What is a Post-Judgment Modification?
A post-judgment modification is a court-approved revision to an existing court order for issues such as child support, child custody, and spousal support. Modifications may be requested by a party based on a significant change in circumstances, when information not previously disclosed comes to light, or when one party fails to uphold the terms of an existing decree.
The child custody/child support order specifies legal and physical custody of children, designating one parent as the custodial parent. The noncustodial parent typically pays child support. The decree also includes a visitation schedule.
A spousal support order — also referred to as “alimony” — requires one party to provide financial support to the other party on a temporary or long-term basis, depending on the circumstances. Temporary support, for example, may be awarded to give the recipient time to become financially self-sufficient following a divorce.
Contempt is another basis for requesting a post-decree modification. If a party willfully fails to abide by the court’s decree, the other party may ask the court for a contempt hearing on the matter. If, after both sides present evidence, the court does find a party in contempt of the existing order, it may issue a modified order with new terms, an order to pay the other party’s attorney’s fees, add penalties for unpaid support, or even order jail time.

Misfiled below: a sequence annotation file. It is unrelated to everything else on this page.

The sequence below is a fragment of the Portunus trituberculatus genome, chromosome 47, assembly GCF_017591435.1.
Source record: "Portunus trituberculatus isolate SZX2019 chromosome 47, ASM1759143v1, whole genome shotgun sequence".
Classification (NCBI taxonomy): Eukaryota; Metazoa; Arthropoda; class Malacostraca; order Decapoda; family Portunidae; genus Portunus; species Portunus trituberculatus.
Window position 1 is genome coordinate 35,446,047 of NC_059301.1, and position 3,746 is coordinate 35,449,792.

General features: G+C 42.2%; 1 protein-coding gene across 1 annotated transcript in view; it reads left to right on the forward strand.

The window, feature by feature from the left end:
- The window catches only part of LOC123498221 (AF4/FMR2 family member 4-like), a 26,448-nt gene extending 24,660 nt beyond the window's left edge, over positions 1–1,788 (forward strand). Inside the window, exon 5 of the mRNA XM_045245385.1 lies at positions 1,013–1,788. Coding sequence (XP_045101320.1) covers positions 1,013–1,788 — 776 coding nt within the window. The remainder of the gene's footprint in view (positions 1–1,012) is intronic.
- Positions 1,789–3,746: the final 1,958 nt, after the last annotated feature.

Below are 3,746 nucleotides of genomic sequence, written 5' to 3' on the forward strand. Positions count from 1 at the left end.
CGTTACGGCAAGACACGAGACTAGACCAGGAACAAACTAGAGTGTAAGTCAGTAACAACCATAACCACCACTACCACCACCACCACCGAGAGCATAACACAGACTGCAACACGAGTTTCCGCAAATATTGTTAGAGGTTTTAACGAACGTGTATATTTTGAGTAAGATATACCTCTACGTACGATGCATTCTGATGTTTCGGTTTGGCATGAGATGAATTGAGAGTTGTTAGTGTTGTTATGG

Often, a modification is requested not because of something one party did not do, but what they did. For example, if one party failed to disclose assets in the divorce proceeding, the other party may request a modification of a decree based on the value of the undisclosed assets.
Child Custody/Support Modifications
A parent may request a review and modification to a child custody or support agreement if it has been in excess of three years since the last review, or if there is a significant change in circumstances. Those circumstances would include a material change in gross income of 20% or $100 per month which would alter the child support calculation.
Other changing circumstances might include the emancipation of a child, the incarceration of the noncustodial parent, a parent’s relocation, or a child’s educational needs or need for medical treatment.
As was the case when the court first entered a child custody and support order, the court will act in the best interest of the child, not the best interest of the parents.
Spousal Support Modifications
The primary basis for awarding or modifying spousal support is the need of one party for the support and the ability of the other party to pay it. Should either of those circumstances change significantly during the course of the decree, a party may request a modification. A modification may be warranted if, for example, one of the party’s income increases or decreases significantly, or if the receiving party remarries or cohabitates with someone else.
Any modification to a court judgment must be approved by the court. The party requesting the modification bears the burden of proof. The party requesting a post-judgment modification must petition the court to take up the matter, present evidence relevant to the basis for the modification, and abide by the court’s decision.
How an Attorney Can Help
Arkansas courts do not issue any type of decree lightly. They consider all information, documentation, and evidence carefully before issuing a divorce decree or child custody and support order. Changing the terms of those judgments requires not only a significant change in circumstances but compelling evidence for the change. Anyone seeking a modification should have an experienced family law attorney who can help them present their case and be a strong advocate for them in court.